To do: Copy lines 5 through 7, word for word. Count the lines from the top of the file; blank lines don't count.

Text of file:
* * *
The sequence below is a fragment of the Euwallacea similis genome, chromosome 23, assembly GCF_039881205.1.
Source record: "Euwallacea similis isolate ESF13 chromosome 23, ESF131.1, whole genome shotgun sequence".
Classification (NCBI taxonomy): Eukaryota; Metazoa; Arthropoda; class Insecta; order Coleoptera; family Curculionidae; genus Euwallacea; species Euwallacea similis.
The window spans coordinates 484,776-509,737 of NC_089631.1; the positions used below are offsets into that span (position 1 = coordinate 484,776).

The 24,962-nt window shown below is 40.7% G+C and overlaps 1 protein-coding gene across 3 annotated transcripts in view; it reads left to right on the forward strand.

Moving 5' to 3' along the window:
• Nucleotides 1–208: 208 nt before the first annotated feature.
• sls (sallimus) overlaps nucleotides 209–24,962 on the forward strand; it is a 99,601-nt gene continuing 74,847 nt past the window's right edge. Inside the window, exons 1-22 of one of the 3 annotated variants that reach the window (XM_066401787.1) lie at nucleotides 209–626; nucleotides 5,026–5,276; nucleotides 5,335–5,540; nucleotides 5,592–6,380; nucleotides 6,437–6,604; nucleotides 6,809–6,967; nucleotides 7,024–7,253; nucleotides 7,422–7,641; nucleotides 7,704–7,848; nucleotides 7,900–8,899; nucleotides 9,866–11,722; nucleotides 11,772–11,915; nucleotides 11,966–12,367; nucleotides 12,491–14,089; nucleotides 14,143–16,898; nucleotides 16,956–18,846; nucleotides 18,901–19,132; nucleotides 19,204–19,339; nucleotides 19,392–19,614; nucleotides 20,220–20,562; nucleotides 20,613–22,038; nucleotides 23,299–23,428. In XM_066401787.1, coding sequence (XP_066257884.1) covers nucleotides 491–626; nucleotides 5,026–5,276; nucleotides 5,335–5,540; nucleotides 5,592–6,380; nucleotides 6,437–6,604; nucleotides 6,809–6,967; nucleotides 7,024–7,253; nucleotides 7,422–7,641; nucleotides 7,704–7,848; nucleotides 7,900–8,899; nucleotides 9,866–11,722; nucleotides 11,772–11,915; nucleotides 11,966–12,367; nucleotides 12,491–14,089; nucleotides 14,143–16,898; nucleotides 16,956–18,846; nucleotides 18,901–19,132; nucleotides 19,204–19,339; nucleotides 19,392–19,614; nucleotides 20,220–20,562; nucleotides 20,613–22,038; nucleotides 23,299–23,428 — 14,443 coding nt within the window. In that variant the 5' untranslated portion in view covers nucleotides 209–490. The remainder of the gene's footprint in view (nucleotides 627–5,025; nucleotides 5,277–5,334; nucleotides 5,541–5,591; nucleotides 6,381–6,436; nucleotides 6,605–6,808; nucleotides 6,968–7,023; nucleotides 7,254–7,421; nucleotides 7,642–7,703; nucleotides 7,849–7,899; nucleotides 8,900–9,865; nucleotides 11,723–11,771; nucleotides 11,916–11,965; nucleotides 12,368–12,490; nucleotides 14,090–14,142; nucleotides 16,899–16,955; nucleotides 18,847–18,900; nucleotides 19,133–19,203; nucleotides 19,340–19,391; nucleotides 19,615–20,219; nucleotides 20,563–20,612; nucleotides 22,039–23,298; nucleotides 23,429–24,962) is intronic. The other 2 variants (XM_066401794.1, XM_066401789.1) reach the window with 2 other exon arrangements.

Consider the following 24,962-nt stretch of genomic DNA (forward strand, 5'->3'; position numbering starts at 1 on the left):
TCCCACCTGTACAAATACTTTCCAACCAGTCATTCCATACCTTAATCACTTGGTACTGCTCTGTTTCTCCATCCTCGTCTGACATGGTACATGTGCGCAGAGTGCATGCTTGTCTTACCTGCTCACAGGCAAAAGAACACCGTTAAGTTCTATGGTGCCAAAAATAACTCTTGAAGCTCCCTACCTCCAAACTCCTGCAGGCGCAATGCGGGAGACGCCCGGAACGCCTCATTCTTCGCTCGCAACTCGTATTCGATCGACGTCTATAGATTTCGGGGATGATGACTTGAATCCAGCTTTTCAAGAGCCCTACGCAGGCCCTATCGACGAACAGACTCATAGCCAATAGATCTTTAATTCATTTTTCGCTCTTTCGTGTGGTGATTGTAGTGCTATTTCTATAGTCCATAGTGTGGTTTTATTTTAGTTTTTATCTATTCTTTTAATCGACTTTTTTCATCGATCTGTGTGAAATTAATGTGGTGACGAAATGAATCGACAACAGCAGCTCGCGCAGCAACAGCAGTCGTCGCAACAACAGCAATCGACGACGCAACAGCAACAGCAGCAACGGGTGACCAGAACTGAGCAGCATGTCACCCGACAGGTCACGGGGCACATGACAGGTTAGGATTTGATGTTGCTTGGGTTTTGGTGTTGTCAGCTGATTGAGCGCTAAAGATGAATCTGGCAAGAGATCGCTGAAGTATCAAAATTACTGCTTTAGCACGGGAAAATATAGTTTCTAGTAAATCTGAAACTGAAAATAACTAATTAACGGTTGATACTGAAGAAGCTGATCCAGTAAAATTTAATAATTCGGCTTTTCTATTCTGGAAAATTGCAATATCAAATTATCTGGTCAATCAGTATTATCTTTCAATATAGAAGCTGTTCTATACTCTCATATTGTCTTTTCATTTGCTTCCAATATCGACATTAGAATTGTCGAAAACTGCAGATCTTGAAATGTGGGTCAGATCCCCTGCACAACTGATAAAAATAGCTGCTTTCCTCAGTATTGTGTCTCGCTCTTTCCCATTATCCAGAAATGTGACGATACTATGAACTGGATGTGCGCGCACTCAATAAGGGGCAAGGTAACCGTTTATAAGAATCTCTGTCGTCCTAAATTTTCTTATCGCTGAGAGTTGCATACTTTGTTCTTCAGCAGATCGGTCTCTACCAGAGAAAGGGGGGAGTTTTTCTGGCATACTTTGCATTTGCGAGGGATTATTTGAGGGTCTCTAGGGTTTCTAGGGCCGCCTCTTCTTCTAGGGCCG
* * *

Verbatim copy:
The 24,962-nt window shown below is 40.7% G+C and overlaps 1 protein-coding gene across 3 annotated transcripts in view; it reads left to right on the forward strand.

Moving 5' to 3' along the window:
• Nucleotides 1–208: 208 nt before the first annotated feature.